Mark: One large organisation in Edinburgh engaged me recently to speak ahead of their strategic planning day as an external catalyst, to ensure that they would think about things beyond those that were in their heads or that the finance team were presenting to them. And to recognise it wasn't just them and their finance team that needed to think about these issues. And that I was told afterwards, the strategic planning went far more effectively because they'd had this external catalyst to help ensure that they thought around the issues and beyond their own organisation.
Nick: We also talked before about embracing change and getting your team to embrace change. One great example of that was with my previous organisation where we had to completely redesign the finance function. I took the bold or perhaps somewhat foolish step to get the team to design their own jobs. And they actually ended up being more radical than if I'd done it.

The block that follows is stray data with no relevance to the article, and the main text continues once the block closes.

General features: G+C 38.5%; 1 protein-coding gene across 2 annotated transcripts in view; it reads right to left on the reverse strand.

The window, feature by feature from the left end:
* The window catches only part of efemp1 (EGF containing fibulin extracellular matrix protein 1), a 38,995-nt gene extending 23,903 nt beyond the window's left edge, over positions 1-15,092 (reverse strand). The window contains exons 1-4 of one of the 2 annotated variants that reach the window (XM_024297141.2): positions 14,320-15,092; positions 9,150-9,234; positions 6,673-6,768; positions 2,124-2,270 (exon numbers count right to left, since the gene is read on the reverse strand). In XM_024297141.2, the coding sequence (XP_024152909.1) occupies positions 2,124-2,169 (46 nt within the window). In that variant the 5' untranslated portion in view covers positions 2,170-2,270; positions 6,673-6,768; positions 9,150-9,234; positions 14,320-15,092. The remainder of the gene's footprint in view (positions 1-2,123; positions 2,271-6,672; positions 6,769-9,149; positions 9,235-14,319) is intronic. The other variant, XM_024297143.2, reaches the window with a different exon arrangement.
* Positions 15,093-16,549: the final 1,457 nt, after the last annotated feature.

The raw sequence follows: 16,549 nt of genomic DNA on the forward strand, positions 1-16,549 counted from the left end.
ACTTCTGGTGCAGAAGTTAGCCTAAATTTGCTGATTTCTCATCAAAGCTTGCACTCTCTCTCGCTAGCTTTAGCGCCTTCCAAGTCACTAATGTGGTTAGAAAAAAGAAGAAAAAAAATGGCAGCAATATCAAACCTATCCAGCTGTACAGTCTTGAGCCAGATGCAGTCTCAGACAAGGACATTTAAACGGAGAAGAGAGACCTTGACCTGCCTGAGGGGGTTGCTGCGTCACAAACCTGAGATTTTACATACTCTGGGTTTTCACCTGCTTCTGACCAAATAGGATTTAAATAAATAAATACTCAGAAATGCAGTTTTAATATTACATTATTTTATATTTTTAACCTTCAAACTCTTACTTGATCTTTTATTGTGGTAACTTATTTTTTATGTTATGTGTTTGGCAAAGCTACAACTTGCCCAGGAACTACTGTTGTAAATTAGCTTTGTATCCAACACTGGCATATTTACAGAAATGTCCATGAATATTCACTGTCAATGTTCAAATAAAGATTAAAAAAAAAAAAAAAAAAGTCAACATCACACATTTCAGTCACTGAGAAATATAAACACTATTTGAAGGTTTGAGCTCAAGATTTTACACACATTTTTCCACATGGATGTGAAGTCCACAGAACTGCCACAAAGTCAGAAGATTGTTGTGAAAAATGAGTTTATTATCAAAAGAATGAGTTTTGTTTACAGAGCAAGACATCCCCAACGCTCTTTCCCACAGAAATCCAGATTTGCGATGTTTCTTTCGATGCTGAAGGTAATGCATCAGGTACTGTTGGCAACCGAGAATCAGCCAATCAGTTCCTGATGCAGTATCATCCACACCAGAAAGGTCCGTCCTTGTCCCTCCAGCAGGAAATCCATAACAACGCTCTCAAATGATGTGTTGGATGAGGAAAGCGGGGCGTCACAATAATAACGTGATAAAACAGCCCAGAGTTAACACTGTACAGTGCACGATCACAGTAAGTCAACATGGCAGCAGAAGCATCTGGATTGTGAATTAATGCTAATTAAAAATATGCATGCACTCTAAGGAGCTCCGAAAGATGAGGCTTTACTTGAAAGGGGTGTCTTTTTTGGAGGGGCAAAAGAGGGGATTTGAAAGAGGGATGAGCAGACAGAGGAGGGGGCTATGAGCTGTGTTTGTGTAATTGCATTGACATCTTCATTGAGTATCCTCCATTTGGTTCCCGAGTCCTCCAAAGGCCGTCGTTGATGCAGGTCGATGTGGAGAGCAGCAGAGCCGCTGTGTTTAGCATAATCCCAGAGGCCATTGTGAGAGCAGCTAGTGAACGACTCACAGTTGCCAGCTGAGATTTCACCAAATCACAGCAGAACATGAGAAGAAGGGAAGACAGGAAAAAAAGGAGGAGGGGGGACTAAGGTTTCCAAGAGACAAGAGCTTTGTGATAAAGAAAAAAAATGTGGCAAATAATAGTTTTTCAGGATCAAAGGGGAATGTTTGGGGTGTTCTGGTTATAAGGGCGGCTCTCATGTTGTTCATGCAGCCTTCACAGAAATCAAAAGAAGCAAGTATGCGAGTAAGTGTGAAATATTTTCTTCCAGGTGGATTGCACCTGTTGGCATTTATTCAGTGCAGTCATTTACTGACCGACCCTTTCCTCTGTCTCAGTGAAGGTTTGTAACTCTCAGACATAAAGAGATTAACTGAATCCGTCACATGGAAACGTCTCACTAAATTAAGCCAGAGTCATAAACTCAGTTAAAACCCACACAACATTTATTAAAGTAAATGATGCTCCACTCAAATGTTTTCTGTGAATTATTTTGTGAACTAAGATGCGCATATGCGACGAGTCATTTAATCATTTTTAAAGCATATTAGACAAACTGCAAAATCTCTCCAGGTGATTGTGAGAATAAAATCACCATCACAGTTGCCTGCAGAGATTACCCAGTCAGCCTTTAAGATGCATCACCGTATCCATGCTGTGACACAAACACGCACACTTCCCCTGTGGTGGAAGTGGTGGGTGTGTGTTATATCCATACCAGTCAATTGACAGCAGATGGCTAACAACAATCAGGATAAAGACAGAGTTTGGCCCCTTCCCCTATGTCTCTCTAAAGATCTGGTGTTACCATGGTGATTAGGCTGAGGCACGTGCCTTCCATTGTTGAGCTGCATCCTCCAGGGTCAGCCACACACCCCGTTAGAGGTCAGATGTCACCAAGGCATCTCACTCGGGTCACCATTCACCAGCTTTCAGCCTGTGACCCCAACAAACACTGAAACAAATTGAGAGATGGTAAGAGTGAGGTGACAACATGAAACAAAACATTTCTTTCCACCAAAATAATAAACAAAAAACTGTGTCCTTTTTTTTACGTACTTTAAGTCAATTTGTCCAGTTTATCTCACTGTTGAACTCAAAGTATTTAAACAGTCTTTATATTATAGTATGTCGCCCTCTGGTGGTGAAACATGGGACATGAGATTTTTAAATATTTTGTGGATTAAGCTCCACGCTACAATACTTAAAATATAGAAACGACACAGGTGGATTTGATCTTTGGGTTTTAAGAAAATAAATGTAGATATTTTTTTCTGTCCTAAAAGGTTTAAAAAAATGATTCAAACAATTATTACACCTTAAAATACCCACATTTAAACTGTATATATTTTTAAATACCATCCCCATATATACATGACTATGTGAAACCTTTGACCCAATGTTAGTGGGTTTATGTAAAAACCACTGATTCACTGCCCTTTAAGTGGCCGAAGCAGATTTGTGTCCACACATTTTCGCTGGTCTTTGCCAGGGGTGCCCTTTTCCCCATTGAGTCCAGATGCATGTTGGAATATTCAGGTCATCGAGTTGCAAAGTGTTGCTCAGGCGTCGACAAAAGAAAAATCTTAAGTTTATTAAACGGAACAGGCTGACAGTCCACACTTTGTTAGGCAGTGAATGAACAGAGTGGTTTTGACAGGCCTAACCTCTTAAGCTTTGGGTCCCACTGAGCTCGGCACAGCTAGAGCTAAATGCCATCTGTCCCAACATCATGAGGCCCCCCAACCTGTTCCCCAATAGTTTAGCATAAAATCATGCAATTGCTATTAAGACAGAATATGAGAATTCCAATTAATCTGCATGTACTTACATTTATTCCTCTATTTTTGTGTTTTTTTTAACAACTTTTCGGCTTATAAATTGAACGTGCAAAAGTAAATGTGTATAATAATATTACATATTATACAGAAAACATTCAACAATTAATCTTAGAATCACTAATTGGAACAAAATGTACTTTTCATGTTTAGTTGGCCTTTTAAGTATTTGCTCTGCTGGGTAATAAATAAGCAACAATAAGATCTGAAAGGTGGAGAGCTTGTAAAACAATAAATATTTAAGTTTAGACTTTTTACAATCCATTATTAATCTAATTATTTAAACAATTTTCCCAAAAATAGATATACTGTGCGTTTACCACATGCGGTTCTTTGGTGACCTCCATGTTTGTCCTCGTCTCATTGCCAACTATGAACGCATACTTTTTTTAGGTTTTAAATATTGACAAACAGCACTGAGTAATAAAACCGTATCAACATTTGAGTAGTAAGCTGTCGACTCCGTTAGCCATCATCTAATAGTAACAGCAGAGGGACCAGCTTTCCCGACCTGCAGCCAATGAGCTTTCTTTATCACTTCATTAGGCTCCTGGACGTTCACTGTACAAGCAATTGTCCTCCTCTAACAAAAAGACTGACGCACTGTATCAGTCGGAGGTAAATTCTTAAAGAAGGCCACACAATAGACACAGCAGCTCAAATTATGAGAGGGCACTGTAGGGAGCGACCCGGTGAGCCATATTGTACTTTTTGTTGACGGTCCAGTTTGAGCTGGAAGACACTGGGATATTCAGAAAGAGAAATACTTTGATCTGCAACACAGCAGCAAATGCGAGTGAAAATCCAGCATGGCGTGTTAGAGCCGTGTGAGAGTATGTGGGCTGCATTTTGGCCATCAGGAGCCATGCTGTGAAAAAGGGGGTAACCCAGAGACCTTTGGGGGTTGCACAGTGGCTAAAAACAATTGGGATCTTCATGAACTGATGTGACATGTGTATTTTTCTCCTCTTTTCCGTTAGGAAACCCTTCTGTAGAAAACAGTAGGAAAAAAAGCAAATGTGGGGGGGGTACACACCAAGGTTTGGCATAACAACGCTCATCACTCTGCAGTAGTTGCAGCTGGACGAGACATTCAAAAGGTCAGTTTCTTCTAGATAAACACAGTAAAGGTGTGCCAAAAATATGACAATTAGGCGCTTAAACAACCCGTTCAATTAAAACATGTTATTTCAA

Mark: Building on that example, one of the mistakes I've seen, not just in finance teams, but generally, is when somebody leaves, there's an automatic tendency to replace them and to try and replace them with somebody who has exactly the same skill set and able to do exactly the same job. These days, it's even more important than ever to sit back, take the opportunity and go, do we need to replace this person? What skills do we actually need? Can we take the opportunity to revise or tweak the job and to make more use of technology rather than less or keeping things as they were? And I think the people that finance teams are looking to recruit going forwards, perhaps are different to those they've had in the past. They had to have more be more aspirational in terms of their broader skills, and evidence a wider range of business skills, not just the technical stuff they've done in the past, that the computers may be doing to a large extent in the future.